Jindal Calls for More Virtual Programs Across Louisiana

The big drive behind Governor Bobby Jindal's education reform in 2012 is the creation of more choice for Louisiana students and their parents.

The "choices" he's after mostly come in the form of charter schools and vouchers. But now the Republican has called for more students to enroll in the Louisiana Virtual School, a statewide program that offers Internet courses to home-schooled children.

Louisiana Virtual School offers a full range of high-school classes and has grown rapidly since its creation in the 2000-01 school year, writes Matthew Albright at the Daily Comet.

"When it started, the state offered 12 courses to 130 students in nine school districts; last year, 5,234 students from 68 school districts took more than 68 courses."

Students in Terrebonne and Lafourche participate in the virtual school.

Nicholas Gonzalez previously went to E.D. White Catholic School, he now takes the virtual classes.

"I definitely prefer the E-school. It's not as strenuous.

"They work at your own pace. At E.D. White I felt a step behind, but E-school lets me move as slow or as fast as I need to."

Students spend three mornings a week at a central-learning facility. On the other days they work from home, taking classes on the computer.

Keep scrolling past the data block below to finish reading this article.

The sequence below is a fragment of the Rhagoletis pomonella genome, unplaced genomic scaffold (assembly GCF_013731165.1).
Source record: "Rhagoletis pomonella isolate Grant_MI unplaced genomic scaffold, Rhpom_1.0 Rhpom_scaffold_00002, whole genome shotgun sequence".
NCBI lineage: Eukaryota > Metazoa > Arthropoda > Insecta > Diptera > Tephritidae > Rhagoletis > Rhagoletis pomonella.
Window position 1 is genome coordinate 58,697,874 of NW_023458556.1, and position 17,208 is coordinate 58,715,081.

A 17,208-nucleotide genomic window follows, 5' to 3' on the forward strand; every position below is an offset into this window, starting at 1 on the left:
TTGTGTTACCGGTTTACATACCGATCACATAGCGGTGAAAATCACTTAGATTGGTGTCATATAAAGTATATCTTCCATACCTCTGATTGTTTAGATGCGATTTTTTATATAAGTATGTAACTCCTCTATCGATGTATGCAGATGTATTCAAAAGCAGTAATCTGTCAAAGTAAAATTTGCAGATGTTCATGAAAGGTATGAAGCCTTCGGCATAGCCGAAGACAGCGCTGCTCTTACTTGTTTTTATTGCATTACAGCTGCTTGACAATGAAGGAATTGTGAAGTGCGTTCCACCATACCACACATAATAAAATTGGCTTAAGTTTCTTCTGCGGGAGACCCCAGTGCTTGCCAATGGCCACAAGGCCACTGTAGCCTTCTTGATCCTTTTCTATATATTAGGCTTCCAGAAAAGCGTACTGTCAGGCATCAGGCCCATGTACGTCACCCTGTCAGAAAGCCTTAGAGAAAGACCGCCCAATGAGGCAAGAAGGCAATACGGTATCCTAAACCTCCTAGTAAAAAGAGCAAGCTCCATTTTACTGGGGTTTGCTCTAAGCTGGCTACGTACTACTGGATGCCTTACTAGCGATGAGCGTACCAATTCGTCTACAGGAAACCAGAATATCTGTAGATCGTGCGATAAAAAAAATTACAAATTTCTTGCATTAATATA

"I used to come home and be exhausted, but I had to get right onto studying and doing homework," Gonzalez said.

"Here, I'm able to have a steady job and be around my family."

Gonzalez's mother, Gina, said:

"I wanted for us to be able to have time to spend together as a family," she said.

And now, under new proposals, a Type I charter school like Lafourche's new Bayou Community Academy could operate under the regular school system but maintain separate management and stay free from many restrictions and rules that govern traditional public schools.

The efforts to drive this resolution has not gone unnoticed by Governor Jindal, who praised Student Accountability Supervisor Julie Bourgeois and the efforts of those wanting to spread the availability of online learning across the state.

 "They have been looking at new ways to incorporate virtual education into their portfolio of schools to meet the needs of the large home-school population in that parish," said Jindal.

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